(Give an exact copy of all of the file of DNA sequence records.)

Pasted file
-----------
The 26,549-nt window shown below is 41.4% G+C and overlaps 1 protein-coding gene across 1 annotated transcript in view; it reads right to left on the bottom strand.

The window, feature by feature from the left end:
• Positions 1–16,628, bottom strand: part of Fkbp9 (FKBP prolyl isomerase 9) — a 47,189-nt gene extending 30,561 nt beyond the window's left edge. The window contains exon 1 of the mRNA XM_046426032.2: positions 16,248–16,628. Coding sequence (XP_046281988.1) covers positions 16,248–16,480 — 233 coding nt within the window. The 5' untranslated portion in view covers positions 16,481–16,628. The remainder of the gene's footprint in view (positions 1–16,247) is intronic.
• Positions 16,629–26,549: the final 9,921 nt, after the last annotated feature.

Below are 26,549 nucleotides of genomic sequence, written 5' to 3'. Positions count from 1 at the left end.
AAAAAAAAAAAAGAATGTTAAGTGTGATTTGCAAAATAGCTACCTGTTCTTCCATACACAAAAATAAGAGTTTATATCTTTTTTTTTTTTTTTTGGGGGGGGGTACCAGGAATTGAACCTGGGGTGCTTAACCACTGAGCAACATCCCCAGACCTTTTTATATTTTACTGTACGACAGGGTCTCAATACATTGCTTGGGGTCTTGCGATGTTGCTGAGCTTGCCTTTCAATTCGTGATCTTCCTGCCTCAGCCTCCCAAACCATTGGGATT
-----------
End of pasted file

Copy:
The 26,549-nt window shown below is 41.4% G+C and overlaps 1 protein-coding gene across 1 annotated transcript in view; it reads right to left on the bottom strand.

The window, feature by feature from the left end:
• Positions 1–16,628, bottom strand: part of Fkbp9 (FKBP prolyl isomerase 9) — a 47,189-nt gene extending 30,561 nt beyond the window's left edge. The window contains exon 1 of the mRNA XM_046426032.2: positions 16,248–16,628. Coding sequence (XP_046281988.1) covers positions 16,248–16,480 — 233 coding nt within the window. The 5' untranslated portion in view covers positions 16,481–16,628. The remainder of the gene's footprint in view (positions 1–16,247) is intronic.
• Positions 16,629–26,549: the final 9,921 nt, after the last annotated feature.

Below are 26,549 nucleotides of genomic sequence, written 5' to 3'. Positions count from 1 at the left end.
AAAAAAAAAAAAGAATGTTAAGTGTGATTTGCAAAATAGCTACCTGTTCTTCCATACACAAAAATAAGAGTTTATATCTTTTTTTTTTTTTTTTGGGGGGGGGTACCAGGAATTGAACCTGGGGTGCTTAACCACTGAGCAACATCCCCAGACCTTTTTATATTTTACTGTACGACAGGGTCTCAATACATTGCTTGGGGTCTTGCGATGTTGCTGAGCTTGCCTTTCAATTCGTGATCTTCCTGCCTCAGCCTCCCAAACCATTGGGATT